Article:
Whatever one thinks of the underlying policy, the degree of administrative incompetence in its execution is jaw-dropping...An EO that is ostensibly issued for the purpose of protecting national security was not properly vetted, nor did anyone make any meaningful effort to ensure that those government officials tasked with executing the administration’s policy understood what it was they were doing. Indeed, as drafted, the EO didn’t even cite the right provisions in federal law...Under normal circumstances, I believe that the policy embodied in the Trump EO is lawful under existing precedent and would survive judicial review. That is, I believe the executive branch may decide to identify specific countries from which immigrants and others seeking entry into the country must receive “extreme vetting” and that the President may order a suspension of refugees from particular places (as Obama did with Iraq in 2011). Despite some of the President’s comments during the campaign about wanting a “Muslim ban,” this EO does not come anywhere close to effectuating such a ban, as it largely focuses on countries that were previously identified as sources of potential terror threats. I stress “under normal circumstances” because these are not normal circumstances. The cavalier and reckless manner in which this specific EO was developed and implemented will likely give judges pause — and with good reason.
Piling on, former CIA director Michael Hayden added that in his estimation, the order "inarguably has made us less safe." Wittes describes the policy as "both wildly over-inclusive and wildly under-inclusive." Over-inclusive because it affects many innocent parties, including -- at first -- legal permanent residents of the United States, who have already undergone serious vetting. (As an aside, President Trump should remember the names of the advisers who pushed this foolish mistake over the objections of national security professionals, from which his administration was quickly forced to retreat. He received very poor counsel on that front and he should bear that in mind moving forward). The order is simultaneously under-Inclusive because it doesn't cover places like Pakistan or Saudi Arabia, nations from which terrorists have come to the United States to conduct attacks. Some have weakly alleged that this disconnect arises from Trump's business interests, but others have noted (including Adler above, and our own Matt Vespa over the weekend) that the list of countries originated in visa waiver legislation signed into law by President Obama. Facts matter.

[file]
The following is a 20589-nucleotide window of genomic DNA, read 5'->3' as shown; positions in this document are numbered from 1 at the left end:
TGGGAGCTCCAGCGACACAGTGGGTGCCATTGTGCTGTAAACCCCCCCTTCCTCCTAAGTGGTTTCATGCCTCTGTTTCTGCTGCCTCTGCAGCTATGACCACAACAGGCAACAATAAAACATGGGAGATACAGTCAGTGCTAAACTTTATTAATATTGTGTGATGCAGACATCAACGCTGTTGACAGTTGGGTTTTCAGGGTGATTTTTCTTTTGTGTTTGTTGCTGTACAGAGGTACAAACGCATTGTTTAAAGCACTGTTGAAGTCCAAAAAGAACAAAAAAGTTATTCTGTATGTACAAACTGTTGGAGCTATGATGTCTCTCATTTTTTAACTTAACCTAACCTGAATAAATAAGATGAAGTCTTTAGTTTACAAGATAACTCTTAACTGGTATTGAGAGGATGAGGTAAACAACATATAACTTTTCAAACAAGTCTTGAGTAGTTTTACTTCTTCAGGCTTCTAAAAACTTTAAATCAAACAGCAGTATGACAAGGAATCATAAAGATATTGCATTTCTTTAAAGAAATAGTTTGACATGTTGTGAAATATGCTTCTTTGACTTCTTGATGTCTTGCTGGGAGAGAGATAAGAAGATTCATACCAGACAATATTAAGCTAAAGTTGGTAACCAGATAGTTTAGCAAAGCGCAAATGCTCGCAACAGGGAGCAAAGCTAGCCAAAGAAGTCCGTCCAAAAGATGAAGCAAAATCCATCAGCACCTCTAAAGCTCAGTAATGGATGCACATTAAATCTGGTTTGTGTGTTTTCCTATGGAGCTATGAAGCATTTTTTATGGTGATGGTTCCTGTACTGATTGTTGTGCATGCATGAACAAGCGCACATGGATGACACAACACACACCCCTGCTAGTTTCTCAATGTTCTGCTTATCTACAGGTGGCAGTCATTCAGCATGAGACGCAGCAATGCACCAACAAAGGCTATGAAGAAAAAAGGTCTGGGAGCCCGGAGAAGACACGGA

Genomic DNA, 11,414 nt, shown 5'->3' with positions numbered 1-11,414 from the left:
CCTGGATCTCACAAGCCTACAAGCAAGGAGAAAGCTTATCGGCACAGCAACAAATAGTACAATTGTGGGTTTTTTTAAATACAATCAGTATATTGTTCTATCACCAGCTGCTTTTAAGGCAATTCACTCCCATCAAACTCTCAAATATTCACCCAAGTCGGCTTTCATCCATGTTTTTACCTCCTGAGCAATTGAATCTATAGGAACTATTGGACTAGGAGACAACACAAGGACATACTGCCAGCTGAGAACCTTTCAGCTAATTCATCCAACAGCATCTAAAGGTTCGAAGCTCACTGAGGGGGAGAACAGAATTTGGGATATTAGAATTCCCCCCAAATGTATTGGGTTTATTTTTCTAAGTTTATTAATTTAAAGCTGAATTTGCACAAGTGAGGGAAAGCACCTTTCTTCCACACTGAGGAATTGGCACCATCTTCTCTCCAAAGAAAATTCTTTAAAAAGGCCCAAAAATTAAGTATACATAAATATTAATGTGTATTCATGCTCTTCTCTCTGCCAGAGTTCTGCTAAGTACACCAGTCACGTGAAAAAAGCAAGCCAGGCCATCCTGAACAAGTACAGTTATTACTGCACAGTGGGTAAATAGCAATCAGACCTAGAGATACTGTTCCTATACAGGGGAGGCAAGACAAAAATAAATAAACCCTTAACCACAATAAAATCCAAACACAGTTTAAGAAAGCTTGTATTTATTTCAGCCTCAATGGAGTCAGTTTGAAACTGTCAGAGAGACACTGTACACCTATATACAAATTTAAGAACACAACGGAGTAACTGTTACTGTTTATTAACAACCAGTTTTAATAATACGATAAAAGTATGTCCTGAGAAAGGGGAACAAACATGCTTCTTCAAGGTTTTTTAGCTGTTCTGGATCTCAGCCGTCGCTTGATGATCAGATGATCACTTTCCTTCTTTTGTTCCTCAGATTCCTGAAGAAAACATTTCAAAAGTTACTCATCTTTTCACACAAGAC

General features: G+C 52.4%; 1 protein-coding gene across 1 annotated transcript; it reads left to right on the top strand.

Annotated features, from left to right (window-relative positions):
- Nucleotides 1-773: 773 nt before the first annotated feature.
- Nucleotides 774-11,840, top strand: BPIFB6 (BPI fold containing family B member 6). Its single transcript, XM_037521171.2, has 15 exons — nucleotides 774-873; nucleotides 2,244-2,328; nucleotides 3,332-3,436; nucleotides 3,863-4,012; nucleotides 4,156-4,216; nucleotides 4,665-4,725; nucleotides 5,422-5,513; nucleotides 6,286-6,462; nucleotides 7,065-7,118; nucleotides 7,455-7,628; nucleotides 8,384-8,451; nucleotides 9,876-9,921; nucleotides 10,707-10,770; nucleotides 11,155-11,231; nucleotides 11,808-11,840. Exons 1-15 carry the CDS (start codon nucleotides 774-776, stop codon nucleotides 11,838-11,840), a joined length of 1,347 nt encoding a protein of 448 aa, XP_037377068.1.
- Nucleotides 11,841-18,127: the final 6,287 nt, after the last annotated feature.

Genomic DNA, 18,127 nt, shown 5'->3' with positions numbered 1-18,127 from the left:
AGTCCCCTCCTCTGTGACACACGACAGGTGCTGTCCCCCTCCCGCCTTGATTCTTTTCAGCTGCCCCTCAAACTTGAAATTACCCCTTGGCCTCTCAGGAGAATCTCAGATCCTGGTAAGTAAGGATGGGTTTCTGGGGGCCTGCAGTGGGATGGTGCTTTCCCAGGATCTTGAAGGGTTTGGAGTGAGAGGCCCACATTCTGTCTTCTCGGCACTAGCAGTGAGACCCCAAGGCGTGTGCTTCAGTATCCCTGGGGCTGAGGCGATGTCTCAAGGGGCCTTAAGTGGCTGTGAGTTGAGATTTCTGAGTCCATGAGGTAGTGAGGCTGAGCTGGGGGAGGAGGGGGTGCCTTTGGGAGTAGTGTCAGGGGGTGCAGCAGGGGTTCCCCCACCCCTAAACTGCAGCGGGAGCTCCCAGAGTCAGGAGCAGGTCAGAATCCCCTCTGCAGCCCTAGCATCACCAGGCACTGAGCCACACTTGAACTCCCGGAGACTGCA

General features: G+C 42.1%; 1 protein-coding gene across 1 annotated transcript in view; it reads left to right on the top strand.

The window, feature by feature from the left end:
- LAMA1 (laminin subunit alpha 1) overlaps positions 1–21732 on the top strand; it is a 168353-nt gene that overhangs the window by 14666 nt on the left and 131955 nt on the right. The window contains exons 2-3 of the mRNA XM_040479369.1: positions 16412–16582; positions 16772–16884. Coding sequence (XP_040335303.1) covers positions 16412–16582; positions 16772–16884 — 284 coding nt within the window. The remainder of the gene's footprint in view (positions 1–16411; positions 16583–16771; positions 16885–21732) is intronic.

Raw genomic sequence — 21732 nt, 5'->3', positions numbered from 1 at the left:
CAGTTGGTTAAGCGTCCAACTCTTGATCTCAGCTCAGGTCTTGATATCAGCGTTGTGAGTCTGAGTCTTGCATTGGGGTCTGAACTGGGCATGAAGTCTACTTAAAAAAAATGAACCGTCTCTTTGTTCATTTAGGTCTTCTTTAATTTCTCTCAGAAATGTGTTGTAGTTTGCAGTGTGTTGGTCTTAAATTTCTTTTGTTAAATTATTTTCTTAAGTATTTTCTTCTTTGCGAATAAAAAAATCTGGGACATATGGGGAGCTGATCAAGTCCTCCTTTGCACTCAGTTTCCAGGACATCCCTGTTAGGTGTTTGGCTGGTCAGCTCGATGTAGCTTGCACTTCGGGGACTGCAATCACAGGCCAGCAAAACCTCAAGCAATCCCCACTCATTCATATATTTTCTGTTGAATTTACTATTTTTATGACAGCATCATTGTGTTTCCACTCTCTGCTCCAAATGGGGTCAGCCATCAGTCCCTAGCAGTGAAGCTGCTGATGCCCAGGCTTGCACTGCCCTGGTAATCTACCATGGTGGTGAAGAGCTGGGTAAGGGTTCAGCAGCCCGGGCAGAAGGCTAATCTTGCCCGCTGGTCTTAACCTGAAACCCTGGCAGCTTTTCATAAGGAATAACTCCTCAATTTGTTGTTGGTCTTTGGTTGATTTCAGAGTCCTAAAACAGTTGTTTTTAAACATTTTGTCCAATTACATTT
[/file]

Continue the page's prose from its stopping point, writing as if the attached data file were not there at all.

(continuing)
The omission of certain countries also underscores the inaccuracy of the "Muslim ban" shorthand upon which too many in the press are relying. There are hundreds of millions of Muslims living in majority-Muslim nations who are entirely unaffected by this order, including the populations of the aforementioned countries, as well as the most populous Muslim country on the planet. Conversely, Trump's policy does impact many non-Muslims living in the targeted countries. It's fair to note that candidate Trump's campaign-era proposals lend credence to suspicions about the intended scope of this new move, and statements from certain Trump allies have further muddied the waters. Nevertheless, the actual document put into effect over the weekend empirically is not a "Muslim ban." Anti-Trump leftists have landed on that erroneous term as part of their rallying cry, but the media further sacrifices its credibility by repeating it. I'll leave you with what may be the more important and possibly lasting news of the weekend: